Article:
Predicting the impacts of climate change on the distribution of European syngnathids over the next century


At the latitudinal interval that encompasses Europe, due to the gradual seawater warming imposed by climate change, there is now continuing evidence for a widespread pattern of poleward range shifts, often translated by expansions in the northern leading edges of distribution and contraction episodes at the southern boundaries. As the distribution of biodiversity is far from static, it seems imperative that we can predict changes in species’ geographic ranges to potentially circumvent severe biodiversity losses in the near future. Here, we focus on syngnathids, flagship species and umbrella taxa for coastal marine ecosystems, and attempt to identify areas of environmental suitability in Europe over the next century, according to distinct greenhouse gas concentration trajectories.

Our results seamlessly match the general and region-specific impacts of climate change projections for European seas. Especially within the Atlantic Coast, species are expected to continue poleward range shifts, with the hotspot of syngnathid diversity remaining around the Celtic-Biscay Shelf, albeit with slightly distinct species composition from that of present day. The most dramatic changes are expected within semi-enclosed areas such as the Baltic, the Mediterranean and the Black Sea, where present-day endemic species diversity is likely to plunge, especially under a ‘business-as-usual’ scenario. When looking at the potential protective role of ‘no-take’ marine protected areas (MPAs) on European syngnathids, a clear latitudinal asymmetry emerged. From the Atlantic diversity hotspot downwards, and especially in the Mediterranean and Black Sea, the current ‘no-take’ MPA layout, if it remains static, will not be especially effective in either safeguarding syngnathid diversity or delaying the expected gradual species disappearance. Europe needs to be prepared to implement, at a continental scale, coordinated conservation measures aimed at preventing (or delaying, at the very least) the loss of its marine endemic species. As umbrella species, conservation efforts aimed at syngnathids will surely have a positive impact on coastal ecosystems.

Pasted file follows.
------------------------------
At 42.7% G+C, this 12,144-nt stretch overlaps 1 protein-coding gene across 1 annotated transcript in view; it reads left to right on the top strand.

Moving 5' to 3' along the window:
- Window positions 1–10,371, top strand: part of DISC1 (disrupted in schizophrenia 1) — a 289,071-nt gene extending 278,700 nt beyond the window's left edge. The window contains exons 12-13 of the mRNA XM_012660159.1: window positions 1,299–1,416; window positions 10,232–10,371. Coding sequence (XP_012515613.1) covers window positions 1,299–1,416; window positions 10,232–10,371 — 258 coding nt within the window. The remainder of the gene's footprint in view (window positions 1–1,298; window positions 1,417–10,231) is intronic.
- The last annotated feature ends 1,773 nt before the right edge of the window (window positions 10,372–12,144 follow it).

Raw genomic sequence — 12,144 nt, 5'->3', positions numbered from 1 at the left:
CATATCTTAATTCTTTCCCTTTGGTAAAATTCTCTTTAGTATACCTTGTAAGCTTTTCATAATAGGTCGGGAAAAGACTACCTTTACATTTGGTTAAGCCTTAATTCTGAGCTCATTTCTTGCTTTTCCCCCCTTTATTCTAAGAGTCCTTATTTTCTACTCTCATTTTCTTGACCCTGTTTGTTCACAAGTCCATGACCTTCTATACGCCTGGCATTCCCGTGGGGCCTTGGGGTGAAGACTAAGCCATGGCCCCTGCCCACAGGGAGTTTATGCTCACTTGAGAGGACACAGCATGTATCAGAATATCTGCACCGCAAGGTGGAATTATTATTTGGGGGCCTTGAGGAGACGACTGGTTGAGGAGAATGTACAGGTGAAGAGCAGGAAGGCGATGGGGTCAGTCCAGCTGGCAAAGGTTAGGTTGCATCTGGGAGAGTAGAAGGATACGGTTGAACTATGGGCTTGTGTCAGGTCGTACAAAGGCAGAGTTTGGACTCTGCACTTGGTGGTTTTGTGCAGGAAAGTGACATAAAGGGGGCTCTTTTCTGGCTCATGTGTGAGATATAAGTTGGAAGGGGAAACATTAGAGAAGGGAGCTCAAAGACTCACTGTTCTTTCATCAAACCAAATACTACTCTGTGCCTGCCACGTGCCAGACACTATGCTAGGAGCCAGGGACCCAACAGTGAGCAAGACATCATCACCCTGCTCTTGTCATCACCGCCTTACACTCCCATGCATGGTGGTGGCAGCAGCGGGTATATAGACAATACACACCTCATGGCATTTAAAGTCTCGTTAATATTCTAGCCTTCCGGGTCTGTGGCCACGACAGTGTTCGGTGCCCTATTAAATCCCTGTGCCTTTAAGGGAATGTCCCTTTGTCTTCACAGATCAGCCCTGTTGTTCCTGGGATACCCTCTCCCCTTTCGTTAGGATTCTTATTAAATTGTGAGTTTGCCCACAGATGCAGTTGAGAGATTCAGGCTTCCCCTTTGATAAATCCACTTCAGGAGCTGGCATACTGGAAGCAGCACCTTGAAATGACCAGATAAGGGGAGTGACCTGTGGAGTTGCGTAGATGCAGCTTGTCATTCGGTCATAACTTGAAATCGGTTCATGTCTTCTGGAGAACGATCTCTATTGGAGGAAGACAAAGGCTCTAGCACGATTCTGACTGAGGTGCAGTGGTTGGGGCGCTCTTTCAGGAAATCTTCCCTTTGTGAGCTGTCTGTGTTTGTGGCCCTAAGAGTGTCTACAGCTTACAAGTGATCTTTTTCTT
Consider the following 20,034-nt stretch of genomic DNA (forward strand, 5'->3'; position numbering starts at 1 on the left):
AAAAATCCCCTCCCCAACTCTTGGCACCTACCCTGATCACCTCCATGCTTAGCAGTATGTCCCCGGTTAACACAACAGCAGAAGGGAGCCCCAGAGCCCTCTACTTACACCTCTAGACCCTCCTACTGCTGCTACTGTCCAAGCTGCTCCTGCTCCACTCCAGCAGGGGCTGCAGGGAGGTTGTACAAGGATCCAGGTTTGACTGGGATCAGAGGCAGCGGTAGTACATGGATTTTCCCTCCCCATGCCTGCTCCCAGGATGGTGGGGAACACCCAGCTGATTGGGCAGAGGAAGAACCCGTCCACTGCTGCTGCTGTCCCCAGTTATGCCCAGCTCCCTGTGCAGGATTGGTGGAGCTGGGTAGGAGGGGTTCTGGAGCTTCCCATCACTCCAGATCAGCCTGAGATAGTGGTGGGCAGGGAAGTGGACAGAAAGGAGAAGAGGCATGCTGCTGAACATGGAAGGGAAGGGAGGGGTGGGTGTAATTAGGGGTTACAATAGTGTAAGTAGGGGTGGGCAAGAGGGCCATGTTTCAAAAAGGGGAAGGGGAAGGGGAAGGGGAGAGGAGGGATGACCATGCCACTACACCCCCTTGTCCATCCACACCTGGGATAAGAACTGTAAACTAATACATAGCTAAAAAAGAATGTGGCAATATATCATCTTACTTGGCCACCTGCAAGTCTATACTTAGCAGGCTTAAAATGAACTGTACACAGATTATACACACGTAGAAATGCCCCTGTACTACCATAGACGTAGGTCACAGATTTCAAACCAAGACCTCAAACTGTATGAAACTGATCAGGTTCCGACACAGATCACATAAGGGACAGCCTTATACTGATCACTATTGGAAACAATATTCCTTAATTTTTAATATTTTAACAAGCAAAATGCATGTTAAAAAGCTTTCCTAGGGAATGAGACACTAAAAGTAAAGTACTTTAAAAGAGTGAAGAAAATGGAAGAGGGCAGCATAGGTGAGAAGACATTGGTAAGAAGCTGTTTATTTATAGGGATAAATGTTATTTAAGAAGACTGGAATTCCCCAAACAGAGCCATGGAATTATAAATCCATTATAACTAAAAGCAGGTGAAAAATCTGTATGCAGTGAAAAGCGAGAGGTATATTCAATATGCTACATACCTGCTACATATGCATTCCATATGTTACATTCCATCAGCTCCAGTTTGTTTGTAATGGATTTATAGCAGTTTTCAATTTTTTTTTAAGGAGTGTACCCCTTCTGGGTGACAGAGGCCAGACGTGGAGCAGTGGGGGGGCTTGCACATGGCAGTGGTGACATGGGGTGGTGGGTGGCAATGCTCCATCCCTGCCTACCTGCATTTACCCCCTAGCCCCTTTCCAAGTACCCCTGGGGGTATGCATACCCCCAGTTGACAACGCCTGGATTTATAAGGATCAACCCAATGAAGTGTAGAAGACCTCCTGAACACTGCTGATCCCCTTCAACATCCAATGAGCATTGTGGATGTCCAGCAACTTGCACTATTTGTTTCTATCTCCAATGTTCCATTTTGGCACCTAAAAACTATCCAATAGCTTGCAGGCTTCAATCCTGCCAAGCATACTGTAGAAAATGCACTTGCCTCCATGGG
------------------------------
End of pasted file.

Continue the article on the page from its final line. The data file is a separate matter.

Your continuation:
Monteiro, N., Pinheiro, S., Magalhães, S., Tarroso, P., & Vincent, A. (2023). Predicting the impacts of climate change on the distribution of European syngnathids over the next century. Frontiers in Marine Science, 10, 458.